- Collective trauma processing: dissociation as a way of processing postwar traumatic stress in Guinea Bissau
- Transcultural Psychiatry
- Volume | Issue number
- 50 | 5
- Pages (from-to)
- Document type
- Faculty of Social and Behavioural Sciences (FMG)
- Amsterdam Institute for Social Science Research (AISSR)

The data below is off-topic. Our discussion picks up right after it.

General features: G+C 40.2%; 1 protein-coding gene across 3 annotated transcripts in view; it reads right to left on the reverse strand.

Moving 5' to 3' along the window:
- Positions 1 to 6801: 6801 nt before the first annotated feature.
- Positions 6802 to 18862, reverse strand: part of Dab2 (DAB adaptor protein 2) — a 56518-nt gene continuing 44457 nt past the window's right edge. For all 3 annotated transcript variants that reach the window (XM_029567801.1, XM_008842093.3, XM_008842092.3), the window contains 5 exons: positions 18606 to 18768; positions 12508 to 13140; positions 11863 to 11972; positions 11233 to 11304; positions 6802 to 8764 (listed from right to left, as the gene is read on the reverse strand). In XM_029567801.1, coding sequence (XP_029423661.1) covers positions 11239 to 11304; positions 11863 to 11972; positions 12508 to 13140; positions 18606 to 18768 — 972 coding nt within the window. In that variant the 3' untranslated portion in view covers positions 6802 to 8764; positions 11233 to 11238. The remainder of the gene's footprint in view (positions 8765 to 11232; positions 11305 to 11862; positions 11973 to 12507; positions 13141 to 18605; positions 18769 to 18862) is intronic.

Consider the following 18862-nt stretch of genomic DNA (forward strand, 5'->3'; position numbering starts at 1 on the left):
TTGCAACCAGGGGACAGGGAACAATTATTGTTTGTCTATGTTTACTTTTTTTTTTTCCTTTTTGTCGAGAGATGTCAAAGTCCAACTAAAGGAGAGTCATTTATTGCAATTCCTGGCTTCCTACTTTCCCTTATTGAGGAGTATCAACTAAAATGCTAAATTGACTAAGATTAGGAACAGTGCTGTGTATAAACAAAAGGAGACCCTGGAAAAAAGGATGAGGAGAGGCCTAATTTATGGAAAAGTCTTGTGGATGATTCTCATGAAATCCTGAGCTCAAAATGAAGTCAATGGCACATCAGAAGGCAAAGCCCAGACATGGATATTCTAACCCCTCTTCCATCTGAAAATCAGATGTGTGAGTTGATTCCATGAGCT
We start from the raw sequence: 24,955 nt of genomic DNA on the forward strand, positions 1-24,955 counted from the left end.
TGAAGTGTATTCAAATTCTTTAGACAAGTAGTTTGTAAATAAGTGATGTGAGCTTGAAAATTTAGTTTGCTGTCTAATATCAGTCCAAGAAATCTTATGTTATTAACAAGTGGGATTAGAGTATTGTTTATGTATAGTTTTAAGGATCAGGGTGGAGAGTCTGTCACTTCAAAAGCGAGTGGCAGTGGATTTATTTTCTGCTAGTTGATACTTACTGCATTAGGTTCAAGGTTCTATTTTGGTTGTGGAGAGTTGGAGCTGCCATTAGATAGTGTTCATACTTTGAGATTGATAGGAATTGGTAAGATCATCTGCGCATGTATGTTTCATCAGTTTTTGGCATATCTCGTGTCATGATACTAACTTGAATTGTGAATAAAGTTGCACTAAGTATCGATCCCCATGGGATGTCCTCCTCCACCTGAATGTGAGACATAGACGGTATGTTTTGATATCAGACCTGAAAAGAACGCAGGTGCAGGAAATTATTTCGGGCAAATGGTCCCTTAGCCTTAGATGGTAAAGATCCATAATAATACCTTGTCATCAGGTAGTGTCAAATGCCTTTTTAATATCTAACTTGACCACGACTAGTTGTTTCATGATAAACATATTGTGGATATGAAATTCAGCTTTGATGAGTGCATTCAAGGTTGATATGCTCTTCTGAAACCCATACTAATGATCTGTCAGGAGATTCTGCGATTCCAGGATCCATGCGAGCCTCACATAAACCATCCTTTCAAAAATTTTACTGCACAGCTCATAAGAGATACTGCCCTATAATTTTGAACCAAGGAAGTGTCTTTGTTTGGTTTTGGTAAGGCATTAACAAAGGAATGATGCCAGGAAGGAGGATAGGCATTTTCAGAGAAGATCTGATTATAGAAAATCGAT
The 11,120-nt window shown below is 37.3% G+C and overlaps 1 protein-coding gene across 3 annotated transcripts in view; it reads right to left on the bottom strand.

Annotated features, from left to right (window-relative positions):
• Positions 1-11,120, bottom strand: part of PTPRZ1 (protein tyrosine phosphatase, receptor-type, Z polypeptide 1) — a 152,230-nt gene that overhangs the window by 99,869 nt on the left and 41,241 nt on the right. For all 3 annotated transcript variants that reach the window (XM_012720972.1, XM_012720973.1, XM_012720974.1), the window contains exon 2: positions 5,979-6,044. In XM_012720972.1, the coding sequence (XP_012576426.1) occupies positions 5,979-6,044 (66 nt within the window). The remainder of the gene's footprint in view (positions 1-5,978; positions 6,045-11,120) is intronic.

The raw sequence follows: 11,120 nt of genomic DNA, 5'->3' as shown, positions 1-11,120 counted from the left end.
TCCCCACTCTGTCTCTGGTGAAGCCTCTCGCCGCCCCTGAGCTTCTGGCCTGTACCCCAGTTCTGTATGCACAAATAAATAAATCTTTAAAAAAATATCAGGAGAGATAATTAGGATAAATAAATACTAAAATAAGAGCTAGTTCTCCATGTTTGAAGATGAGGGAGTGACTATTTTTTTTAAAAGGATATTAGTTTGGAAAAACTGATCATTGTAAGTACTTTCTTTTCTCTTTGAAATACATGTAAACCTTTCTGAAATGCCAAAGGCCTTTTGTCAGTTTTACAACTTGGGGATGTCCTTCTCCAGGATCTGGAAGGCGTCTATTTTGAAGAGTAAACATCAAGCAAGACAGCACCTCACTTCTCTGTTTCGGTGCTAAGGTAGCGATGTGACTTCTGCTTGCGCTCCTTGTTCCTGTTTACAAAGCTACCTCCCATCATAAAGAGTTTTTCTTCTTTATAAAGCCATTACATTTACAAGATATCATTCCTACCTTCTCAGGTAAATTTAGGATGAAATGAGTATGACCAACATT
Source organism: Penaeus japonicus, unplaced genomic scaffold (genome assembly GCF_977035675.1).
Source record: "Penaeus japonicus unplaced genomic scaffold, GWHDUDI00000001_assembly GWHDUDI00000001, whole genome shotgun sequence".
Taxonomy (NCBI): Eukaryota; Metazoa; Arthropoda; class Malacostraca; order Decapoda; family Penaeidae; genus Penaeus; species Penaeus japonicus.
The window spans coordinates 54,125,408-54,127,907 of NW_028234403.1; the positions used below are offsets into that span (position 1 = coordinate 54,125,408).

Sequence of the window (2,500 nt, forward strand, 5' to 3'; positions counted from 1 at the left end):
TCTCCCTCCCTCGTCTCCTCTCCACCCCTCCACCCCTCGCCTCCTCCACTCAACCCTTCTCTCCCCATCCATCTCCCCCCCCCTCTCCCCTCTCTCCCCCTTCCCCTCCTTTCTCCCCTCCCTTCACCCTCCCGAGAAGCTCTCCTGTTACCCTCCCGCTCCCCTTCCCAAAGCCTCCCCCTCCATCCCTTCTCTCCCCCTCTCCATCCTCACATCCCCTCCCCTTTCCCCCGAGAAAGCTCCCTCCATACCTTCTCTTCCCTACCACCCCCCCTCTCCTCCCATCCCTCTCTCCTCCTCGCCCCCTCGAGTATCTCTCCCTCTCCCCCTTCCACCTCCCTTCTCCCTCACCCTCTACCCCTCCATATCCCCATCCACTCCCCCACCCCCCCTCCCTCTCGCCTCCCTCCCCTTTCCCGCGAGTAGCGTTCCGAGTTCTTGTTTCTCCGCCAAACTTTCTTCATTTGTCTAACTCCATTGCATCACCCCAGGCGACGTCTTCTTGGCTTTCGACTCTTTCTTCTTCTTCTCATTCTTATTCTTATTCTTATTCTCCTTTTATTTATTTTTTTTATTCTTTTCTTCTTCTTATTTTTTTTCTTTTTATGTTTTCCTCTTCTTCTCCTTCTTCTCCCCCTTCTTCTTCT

Guidelines on psychosocial interventions in postconflict areas commonly mention that interventions should be based on local needs and be built on culture-specific expertise. This paper is based on a dissociative cult, the Kiyang-yang (KYY), in Guinea Bissau. In a previous article, we used a refined definition of the concept of idiom of distress to analyze the dissociative behavior displayed in KYY as a symbolic language addressing politically dangerous truths. This paper uses the concept of "collective trauma processing" to analyze how the idiom offered the local population a pathway to mitigate the consequences of protracted and widespread political violence. The paper first argues that the field of psychotraumatology lacks a comprehensive ecological theory on trauma. Moreover, within clinical psychology and psychiatry, little attention is paid to local cultural healing mechanisms addressing traumatic stress. This paper is an effort to study such mechanisms in their own right. To compare trauma processing mechanisms across the globe, we propose to analyze trauma processing mechanisms with the help of a comprehensive model discerning five ontological dimensions that are considered to be involved in suffering and are addressed in healing approaches. Our paper describes similarities and differences between psychological healing traditions and collective trauma processing within the West African context of Guinea Bissau. We will illustrate how the KYY movement uses the idiom of dissociation as both a collective expression of distress and as a vehicle to process social suffering and traumatic stress as a circular phenomenon.
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